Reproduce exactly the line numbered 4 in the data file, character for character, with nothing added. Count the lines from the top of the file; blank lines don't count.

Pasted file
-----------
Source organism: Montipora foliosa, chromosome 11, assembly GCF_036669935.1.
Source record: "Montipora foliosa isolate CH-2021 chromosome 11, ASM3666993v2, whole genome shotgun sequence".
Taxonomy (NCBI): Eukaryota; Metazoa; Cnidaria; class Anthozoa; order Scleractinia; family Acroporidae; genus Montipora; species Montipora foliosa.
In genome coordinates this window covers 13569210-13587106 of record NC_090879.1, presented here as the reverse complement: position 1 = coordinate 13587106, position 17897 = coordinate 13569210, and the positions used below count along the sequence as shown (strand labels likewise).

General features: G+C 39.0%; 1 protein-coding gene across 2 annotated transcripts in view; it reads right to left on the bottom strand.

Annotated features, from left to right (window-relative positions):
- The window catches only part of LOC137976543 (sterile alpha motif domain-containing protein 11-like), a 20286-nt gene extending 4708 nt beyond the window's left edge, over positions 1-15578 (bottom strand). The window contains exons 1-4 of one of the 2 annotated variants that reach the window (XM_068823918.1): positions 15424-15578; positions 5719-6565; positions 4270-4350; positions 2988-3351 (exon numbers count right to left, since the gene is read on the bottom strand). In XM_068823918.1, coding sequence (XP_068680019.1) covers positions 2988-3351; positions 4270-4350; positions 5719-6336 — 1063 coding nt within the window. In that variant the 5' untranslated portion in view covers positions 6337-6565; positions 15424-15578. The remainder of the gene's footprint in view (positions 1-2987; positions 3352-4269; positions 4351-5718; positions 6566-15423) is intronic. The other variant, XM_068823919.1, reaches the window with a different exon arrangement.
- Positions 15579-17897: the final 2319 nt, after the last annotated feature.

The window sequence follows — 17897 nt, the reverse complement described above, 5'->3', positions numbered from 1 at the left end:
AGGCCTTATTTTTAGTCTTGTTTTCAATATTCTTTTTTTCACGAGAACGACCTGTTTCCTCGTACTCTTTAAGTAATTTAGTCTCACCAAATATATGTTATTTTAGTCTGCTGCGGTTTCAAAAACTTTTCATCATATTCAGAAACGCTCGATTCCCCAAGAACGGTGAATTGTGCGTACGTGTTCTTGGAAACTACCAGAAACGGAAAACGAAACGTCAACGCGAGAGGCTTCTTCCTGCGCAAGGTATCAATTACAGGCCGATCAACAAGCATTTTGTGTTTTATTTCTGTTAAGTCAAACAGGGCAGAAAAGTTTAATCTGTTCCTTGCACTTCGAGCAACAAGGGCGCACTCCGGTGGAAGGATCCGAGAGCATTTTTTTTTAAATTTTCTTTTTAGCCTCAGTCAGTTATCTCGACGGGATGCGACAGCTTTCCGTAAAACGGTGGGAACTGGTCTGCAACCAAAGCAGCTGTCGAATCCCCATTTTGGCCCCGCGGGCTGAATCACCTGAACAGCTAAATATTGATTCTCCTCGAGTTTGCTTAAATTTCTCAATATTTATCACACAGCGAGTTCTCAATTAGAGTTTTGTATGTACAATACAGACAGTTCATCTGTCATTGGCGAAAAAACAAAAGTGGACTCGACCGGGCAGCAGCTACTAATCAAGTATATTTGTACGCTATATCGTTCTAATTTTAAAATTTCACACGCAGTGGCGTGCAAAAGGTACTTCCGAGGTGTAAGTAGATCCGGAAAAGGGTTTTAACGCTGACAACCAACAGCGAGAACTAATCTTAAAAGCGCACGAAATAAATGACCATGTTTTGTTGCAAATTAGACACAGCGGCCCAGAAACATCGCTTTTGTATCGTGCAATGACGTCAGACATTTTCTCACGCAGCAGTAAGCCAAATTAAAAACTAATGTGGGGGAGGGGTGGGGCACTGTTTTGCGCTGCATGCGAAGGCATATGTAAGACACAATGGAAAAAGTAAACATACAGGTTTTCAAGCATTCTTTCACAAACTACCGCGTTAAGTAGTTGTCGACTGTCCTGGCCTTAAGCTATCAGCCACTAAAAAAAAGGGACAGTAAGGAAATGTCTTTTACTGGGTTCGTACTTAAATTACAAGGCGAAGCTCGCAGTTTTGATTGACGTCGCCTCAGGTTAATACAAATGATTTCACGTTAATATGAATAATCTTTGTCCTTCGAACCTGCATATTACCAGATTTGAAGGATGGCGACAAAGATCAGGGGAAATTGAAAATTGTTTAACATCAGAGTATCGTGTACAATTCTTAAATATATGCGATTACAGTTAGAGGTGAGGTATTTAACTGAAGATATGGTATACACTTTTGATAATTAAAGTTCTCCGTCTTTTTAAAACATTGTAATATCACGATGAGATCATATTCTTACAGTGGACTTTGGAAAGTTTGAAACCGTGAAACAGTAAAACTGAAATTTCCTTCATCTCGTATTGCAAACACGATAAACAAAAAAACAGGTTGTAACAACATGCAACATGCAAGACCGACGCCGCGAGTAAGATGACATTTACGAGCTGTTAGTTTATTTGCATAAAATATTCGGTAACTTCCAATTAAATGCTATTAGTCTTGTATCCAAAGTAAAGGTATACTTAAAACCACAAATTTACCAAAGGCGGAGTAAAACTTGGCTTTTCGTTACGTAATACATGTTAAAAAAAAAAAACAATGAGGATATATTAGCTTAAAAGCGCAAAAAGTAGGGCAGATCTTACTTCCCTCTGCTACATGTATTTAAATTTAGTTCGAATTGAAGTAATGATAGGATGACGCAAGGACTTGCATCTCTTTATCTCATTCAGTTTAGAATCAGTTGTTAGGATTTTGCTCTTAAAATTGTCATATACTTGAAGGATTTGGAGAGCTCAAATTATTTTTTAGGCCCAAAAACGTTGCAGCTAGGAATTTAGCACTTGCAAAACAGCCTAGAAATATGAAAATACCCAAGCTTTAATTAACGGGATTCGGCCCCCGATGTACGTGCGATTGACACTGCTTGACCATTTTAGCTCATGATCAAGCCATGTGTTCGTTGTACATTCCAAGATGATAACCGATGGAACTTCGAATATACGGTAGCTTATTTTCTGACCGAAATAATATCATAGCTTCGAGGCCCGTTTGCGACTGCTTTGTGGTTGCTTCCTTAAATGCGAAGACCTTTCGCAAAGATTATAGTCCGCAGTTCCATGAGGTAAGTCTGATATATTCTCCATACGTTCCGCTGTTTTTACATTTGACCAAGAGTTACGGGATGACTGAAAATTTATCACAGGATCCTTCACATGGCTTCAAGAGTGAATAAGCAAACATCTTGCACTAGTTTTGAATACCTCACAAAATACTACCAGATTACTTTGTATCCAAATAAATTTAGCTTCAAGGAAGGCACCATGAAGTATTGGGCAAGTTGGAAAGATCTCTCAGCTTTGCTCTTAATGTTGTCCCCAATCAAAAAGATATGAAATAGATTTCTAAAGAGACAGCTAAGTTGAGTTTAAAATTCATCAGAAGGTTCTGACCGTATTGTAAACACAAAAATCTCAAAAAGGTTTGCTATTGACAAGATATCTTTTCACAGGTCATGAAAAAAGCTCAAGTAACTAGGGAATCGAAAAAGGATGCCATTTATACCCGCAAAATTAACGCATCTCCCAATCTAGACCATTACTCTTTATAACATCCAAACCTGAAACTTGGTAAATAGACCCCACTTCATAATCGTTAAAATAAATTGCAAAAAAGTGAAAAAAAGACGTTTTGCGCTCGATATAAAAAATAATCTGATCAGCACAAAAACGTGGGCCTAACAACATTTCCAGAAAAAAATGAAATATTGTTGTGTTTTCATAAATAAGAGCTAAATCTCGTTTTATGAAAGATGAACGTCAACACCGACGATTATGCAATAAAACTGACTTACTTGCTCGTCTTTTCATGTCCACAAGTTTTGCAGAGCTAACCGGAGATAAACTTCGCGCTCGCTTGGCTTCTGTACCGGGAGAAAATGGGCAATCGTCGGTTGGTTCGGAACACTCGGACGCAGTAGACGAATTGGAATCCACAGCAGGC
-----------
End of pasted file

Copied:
In genome coordinates this window covers 13569210-13587106 of record NC_090879.1, presented here as the reverse complement: position 1 = coordinate 13587106, position 17897 = coordinate 13569210, and the positions used below count along the sequence as shown (strand labels likewise).